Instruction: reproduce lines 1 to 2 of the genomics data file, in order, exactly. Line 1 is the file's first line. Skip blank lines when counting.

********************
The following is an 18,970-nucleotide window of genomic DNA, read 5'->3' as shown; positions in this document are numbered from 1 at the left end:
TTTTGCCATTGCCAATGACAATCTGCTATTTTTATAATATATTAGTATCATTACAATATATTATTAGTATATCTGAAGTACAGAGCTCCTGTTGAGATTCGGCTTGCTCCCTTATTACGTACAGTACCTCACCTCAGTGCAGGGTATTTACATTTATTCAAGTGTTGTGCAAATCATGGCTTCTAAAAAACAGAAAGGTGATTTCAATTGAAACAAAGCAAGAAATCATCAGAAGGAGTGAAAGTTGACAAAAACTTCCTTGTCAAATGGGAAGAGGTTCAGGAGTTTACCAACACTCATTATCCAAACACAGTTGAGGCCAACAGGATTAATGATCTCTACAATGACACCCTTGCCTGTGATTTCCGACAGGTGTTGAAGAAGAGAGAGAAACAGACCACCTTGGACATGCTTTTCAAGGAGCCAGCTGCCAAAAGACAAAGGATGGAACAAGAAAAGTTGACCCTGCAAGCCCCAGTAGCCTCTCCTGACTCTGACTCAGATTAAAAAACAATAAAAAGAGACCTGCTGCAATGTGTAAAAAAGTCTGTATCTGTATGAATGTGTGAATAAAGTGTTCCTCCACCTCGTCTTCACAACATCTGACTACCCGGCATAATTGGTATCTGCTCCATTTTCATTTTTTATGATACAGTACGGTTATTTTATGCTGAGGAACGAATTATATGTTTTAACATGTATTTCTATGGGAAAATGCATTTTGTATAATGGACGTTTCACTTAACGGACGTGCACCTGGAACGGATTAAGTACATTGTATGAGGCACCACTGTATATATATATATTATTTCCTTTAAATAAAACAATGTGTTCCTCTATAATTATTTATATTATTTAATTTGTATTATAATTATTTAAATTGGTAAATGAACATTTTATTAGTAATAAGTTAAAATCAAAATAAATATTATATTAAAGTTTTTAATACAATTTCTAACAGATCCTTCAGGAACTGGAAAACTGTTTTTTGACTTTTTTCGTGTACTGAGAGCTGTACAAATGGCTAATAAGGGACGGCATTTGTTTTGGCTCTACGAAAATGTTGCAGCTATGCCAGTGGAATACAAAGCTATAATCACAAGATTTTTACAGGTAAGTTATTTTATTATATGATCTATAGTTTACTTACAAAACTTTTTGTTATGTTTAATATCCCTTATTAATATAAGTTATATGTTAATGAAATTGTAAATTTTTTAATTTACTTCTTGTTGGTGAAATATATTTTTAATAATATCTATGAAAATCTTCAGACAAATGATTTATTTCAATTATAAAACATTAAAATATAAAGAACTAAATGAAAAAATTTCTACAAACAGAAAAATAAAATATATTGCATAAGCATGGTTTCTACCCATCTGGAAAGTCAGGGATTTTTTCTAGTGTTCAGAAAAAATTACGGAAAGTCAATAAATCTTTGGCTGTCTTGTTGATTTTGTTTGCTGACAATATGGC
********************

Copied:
The following is an 18,970-nucleotide window of genomic DNA, read 5'->3' as shown; positions in this document are numbered from 1 at the left end:
TTTTGCCATTGCCAATGACAATCTGCTATTTTTATAATATATTAGTATCATTACAATATATTATTAGTATATCTGAAGTACAGAGCTCCTGTTGAGATTCGGCTTGCTCCCTTATTACGTACAGTACCTCACCTCAGTGCAGGGTATTTACATTTATTCAAGTGTTGTGCAAATCATGGCTTCTAAAAAACAGAAAGGTGATTTCAATTGAAACAAAGCAAGAAATCATCAGAAGGAGTGAAAGTTGACAAAAACTTCCTTGTCAAATGGGAAGAGGTTCAGGAGTTTACCAACACTCATTATCCAAACACAGTTGAGGCCAACAGGATTAATGATCTCTACAATGACACCCTTGCCTGTGATTTCCGACAGGTGTTGAAGAAGAGAGAGAAACAGACCACCTTGGACATGCTTTTCAAGGAGCCAGCTGCCAAAAGACAAAGGATGGAACAAGAAAAGTTGACCCTGCAAGCCCCAGTAGCCTCTCCTGACTCTGACTCAGATTAAAAAACAATAAAAAGAGACCTGCTGCAATGTGTAAAAAAGTCTGTATCTGTATGAATGTGTGAATAAAGTGTTCCTCCACCTCGTCTTCACAACATCTGACTACCCGGCATAATTGGTATCTGCTCCATTTTCATTTTTTATGATACAGTACGGTTATTTTATGCTGAGGAACGAATTATATGTTTTAACATGTATTTCTATGGGAAAATGCATTTTGTATAATGGACGTTTCACTTAACGGACGTGCACCTGGAACGGATTAAGTACATTGTATGAGGCACCACTGTATATATATATATTATTTCCTTTAAATAAAACAATGTGTTCCTCTATAATTATTTATATTATTTAATTTGTATTATAATTATTTAAATTGGTAAATGAACATTTTATTAGTAATAAGTTAAAATCAAAATAAATATTATATTAAAGTTTTTAATACAATTTCTAACAGATCCTTCAGGAACTGGAAAACTGTTTTTTGACTTTTTTCGTGTACTGAGAGCTGTACAAATGGCTAATAAGGGACGGCATTTGTTTTGGCTCTACGAAAATGTTGCAGCTATGCCAGTGGAATACAAAGCTATAATCACAAGATTTTTACAGGTAAGTTATTTTATTATATGATCTATAGTTTACTTACAAAACTTTTTGTTATGTTTAATATCCCTTATTAATATAAGTTATATGTTAATGAAATTGTAAATTTTTTAATTTACTTCTTGTTGGTGAAATATATTTTTAATAATATCTATGAAAATCTTCAGACAAATGATTTATTTCAATTATAAAACATTAAAATATAAAGAACTAAATGAAAAAATTTCTACAAACAGAAAAATAAAATATATTGCATAAGCATGGTTTCTACCCATCTGGAAAGTCAGGGATTTTTTCTAGTGTTCAGAAAAAATTACGGAAAGTCAATAAATCTTTGGCTGTCTTGTTGATTTTGTTTGCTGACAATATGGC